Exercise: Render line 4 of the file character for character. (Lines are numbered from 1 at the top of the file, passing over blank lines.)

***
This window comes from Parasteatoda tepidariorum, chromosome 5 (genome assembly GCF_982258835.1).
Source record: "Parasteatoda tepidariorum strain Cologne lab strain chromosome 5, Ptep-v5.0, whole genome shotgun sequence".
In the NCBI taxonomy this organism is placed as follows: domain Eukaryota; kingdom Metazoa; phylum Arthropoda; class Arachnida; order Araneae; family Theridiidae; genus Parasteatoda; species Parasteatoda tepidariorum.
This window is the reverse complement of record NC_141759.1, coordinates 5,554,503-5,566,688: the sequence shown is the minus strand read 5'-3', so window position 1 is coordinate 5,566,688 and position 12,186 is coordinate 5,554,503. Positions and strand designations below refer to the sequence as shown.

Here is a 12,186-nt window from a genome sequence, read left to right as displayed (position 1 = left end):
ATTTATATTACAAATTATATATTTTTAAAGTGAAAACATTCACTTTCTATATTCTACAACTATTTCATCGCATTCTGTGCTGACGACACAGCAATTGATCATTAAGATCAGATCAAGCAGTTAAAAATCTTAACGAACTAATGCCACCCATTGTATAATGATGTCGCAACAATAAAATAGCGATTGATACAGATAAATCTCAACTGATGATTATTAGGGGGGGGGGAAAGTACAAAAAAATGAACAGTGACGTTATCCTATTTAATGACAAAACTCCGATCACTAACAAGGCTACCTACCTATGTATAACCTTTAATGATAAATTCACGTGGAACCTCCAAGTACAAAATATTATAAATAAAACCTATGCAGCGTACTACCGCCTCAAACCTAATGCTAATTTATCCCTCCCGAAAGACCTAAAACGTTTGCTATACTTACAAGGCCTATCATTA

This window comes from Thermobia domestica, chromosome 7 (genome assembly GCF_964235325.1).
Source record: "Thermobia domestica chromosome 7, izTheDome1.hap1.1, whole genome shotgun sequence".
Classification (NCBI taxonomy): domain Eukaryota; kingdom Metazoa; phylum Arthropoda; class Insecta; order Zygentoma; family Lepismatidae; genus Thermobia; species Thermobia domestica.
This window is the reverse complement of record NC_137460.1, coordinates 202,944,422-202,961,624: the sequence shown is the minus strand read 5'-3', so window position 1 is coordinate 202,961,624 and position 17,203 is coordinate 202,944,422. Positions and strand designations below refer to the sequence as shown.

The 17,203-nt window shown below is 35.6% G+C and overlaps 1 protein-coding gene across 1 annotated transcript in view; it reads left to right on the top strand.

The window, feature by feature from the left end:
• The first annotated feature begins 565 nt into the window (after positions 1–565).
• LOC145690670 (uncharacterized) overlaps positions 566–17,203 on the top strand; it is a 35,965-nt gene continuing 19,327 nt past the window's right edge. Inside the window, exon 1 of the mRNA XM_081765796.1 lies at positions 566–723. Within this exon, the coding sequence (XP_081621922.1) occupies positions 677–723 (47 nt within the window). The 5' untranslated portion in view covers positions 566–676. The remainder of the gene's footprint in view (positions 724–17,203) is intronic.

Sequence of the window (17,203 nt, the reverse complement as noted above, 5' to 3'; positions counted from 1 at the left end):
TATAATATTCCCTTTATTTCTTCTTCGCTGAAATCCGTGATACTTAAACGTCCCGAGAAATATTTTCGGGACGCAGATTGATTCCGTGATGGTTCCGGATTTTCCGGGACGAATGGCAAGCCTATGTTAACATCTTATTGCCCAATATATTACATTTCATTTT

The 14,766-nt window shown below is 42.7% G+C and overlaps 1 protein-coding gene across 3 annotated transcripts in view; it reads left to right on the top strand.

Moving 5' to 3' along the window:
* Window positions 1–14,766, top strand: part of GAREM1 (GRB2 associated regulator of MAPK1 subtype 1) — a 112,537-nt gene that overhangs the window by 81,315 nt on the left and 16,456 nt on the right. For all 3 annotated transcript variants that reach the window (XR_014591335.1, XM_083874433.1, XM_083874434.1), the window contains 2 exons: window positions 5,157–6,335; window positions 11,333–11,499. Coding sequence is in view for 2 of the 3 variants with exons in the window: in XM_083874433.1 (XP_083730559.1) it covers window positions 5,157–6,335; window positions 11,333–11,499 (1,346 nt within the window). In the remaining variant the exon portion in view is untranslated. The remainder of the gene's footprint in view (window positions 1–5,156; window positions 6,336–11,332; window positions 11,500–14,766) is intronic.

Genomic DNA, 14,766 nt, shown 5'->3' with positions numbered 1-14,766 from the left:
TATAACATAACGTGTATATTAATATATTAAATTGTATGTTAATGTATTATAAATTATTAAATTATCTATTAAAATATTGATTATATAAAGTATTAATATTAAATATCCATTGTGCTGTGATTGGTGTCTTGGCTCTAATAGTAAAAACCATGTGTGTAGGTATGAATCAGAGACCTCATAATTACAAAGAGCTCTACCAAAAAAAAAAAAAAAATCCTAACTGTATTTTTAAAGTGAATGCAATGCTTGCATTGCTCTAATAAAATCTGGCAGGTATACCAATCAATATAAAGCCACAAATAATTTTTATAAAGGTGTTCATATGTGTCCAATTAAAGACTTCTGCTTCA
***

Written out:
This window is the reverse complement of record NC_141759.1, coordinates 5,554,503-5,566,688: the sequence shown is the minus strand read 5'-3', so window position 1 is coordinate 5,566,688 and position 12,186 is coordinate 5,554,503. Positions and strand designations below refer to the sequence as shown.